River Ports on the Danube: Moldova Noua, Orsova, Drobeta-Tumu Severin, Calafat, Corabia, Turnu Magurele, Zimnicea, Giurgiu, Oltenita, Calarasi, Cernavoda, Harsova, Macin, Braila, Galati, and Tulcea,
Ports on the Danube-Black Sea Channel: (starting at Cernavoda and ending at Constanta): Cernavoda, Medgidia and Basarabi-South Constanta.
Airports: Bucharest – Henri Coanda, Bucharest – Baneasa, Mihail Kogalniceanu (Constanta), Timisoara, Arad, Cluj-Napoca, Suceava, Oradea, Satu Mare, Baia Mare, Targu Mures, Bacau, Iasi, Tulcea, Craiova, Sibiu, Caransebes.
Landscape: Romania has a diverse landscape, harmoniously spread, disposed in a concentric way. The central part, the Transylvanian Plateau, is surrounded by the Carpathians. From the mountains, with heights between 2,500 and 800 meters, the relief displays itself to the exterior in lower levels resembling a vast amphitheatre.
At the foot of the mountains, the hills and the plateaus form the middle level of the relief: the Sub – Carpathians, the Moldavian Plateau the Dobrogean Plateau, the Getic plateau, the West Hills and the Somes Plateau. They all have heights varying between 900 and 400 meters. The lower level of the relief is made up of the Romanian plain, in the south, and the West Plain, with altitudes under 300 meters. The relief of Romania stretches in altitude between 0 m, at the Black Sea coast, and 2,545 meters, on Moldoveanu Peak in the Fagaras Mountains.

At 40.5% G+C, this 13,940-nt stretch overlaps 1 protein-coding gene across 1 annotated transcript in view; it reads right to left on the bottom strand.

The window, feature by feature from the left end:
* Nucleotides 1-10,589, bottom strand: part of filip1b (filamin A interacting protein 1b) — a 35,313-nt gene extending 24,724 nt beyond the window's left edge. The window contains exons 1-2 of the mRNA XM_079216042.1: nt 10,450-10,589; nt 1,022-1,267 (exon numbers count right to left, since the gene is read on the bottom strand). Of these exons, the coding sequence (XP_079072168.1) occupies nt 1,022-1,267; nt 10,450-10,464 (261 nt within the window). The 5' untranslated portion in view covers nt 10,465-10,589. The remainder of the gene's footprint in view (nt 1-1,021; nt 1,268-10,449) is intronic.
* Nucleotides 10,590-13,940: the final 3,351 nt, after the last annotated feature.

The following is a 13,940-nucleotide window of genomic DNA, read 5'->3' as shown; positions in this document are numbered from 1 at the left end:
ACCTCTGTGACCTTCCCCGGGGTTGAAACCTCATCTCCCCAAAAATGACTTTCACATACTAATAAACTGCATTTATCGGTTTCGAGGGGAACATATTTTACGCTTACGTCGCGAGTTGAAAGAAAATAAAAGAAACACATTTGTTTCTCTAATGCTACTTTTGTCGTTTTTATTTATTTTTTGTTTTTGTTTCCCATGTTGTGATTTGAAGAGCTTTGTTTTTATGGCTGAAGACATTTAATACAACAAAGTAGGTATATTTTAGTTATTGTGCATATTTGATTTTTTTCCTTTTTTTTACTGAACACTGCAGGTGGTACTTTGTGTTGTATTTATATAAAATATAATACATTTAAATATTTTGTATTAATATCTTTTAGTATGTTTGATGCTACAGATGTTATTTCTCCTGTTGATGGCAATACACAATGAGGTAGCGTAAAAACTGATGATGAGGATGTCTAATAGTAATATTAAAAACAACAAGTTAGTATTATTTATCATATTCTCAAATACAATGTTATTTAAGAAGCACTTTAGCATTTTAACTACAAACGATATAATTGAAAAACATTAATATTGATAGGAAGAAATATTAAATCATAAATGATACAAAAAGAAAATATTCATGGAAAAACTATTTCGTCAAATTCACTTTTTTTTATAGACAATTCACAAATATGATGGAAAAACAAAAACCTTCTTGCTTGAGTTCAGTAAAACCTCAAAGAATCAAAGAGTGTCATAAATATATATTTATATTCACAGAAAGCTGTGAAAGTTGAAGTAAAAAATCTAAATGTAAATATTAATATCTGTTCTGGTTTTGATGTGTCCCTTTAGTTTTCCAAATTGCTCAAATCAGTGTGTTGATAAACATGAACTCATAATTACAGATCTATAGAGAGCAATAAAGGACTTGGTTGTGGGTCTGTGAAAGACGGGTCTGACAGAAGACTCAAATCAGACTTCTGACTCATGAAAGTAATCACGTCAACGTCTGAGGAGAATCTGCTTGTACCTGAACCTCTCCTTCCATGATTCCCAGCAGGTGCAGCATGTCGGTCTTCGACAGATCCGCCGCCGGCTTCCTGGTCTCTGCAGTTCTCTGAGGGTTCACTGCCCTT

The forms of relief are yet evenly distributed: the mountains occupy approximately 31% of the territory, the hills and the plateaus 33% and the plains 36%. Only 12% of the territory is occupied by heights over 1,000 meters and the rest of 88% is represented by low mountains, hills, plateaus and plains.
In Romania there is the largest part of the Danube Delta (more then 4,300 square km, including the Razim – Sinoe Complex), which was declared biosphere reservation in 1990. Situated in the north of Dobrogea, the Danube Delta is the youngest Romanian territory. It includes the three branches of the river: Chilia, Sulina and Sfintu Gheorghe.
Also in the north part of Dobrogea, on the west side, lays the oldest land: Macin Mountains, with heights of less then 470 meters.